4. How do you understand your customer journey today? Is it challenging to connect online actions with in-store purchases? How are your approaching it?

If you have the data on your best customers, that’s a really good way to start. The existing data will tell you a lot about where you can grow into the future. I’ve spent a large amount of time working on our customer files. We’ve acquired these email addresses and are pretty sure that people are interested in our products or have purchased previously, so we work to engage them more. It’s how to really identify the trends within those consumers, and then we can extrapolate from that and test what we think new consumers look like in different types of demographic brackets or people at different junctures of their consumer journey. Going back to that, I think you can classically start from awareness, and then get into acquisition funnels, some retargeting methods, and then hopefully at some point, they take action. Is it a video viewing? Is it a purchase? Is it an add to cart action? Then you can kick in some deeper down-the-funnel actions, then, of course, you’d love to get them into some type of repeat purchase cycle. You just want to keep them engaged some way — either opening emails, or communicating to you via surveys, or clicks, or some other way.

5. What are your top three metrics to measure success across all of your marketing?

Conversion rates are always the obvious KPIs that you want to look at. I tend to look at churn rates or the time between when somebody shows an expression of interest in your products and when they buy. We make sure that when we’re seeing interest, we capture that moment of interest by explaining a product line, introducing why it ought to help, and more. That time to second action is one we’re particularly we’re interested in. We want to know, how do we take them deeper in the funnel so they’ll convert?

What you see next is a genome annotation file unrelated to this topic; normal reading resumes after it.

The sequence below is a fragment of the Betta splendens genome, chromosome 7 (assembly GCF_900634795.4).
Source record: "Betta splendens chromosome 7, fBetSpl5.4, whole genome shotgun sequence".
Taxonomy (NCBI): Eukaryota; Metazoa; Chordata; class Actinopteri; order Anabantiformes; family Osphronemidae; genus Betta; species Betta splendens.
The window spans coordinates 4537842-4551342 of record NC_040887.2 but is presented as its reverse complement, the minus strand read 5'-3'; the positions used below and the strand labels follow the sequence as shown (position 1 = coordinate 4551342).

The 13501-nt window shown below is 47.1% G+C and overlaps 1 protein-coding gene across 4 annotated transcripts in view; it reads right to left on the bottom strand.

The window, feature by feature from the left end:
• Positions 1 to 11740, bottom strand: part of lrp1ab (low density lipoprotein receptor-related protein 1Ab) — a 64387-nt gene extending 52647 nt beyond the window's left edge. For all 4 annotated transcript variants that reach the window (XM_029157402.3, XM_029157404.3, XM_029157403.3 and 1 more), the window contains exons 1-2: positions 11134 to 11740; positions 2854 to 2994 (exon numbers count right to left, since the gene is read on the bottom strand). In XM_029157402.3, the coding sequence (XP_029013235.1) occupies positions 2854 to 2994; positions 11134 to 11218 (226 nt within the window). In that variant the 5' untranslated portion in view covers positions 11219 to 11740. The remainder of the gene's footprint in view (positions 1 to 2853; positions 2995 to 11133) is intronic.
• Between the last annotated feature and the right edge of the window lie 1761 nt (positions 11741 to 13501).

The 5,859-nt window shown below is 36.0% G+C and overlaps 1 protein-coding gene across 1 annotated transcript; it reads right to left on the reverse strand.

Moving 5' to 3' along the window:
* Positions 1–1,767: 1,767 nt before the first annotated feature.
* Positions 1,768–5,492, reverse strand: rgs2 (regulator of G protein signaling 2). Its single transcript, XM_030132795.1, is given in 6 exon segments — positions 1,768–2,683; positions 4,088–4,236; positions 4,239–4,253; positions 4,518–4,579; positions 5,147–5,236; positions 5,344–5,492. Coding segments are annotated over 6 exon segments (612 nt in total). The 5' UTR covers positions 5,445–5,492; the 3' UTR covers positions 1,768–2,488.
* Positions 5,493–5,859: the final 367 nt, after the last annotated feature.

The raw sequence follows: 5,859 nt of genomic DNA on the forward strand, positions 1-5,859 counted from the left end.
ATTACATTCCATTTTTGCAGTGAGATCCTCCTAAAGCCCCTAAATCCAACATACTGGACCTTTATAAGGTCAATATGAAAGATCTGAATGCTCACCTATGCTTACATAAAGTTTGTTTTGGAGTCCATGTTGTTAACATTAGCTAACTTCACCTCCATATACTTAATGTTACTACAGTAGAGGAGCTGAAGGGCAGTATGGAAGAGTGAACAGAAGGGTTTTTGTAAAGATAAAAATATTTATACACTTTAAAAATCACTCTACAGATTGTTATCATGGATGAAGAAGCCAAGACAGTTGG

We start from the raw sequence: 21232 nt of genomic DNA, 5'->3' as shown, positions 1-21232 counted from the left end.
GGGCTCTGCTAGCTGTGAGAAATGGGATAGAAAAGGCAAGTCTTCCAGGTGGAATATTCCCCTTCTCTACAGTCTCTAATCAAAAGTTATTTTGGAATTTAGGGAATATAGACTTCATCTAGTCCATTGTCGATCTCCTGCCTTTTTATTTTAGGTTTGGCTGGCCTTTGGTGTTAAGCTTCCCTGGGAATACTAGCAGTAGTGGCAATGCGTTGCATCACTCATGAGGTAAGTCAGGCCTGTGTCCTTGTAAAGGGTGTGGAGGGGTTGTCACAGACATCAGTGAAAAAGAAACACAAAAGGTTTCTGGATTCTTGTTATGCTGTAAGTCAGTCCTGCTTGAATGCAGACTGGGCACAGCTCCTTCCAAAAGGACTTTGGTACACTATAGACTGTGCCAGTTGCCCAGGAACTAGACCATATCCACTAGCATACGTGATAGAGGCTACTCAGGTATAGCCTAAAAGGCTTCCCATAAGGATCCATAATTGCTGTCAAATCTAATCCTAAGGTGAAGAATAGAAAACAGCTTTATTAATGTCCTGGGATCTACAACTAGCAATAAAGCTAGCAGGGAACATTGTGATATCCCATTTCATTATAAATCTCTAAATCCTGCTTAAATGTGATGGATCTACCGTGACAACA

6. What advice would you give to another brand in your position, looking to make the move to direct-to-consumer?

I think often times, you want to run immediately and you’re going to mimic everybody else’s really strong services and the way they’ve configured things. That’s smart to look and emulate things that you believe to be working. But while you’re doing that, you should also try to get to a real conclusion on where you see your customers now, and what your predictions are for how they will interact the future. The better you can get at predicting things, the data will just allow you to get better at formulating the hypotheses or thinking through the creative solutions.

7. So looking to the future, what do you think is going to be most important for Combe in 2018? What do you predict will be the biggest driver of success for your direct to consumer business this year?

We’re an innovative company that’s focused on doing a few things in a meaningful way. We do have new products coming out and others will be coming in a pipeline. We want to continue to respond to our customers and give them what they’re really calling for. That’s really reliable products and avenues to purchase that easily. We’re on all kinds of platforms and we’re in all major retailers, and that’s where we want to be. We want to make sure that we’re doing the little things to stay on top of our business and make it beneficial for the customer.

If you’d like to learn more about Combe, visit www.combe.com. This post originally appeared in the publication, The Empowered Marketer.

Cara Hogan

Cara Hogan is the Content Strategist at Zaius, where she focuses on how technology can drive business growth. She is a grammar perfectionist, a data enthusiast, and a rock climber.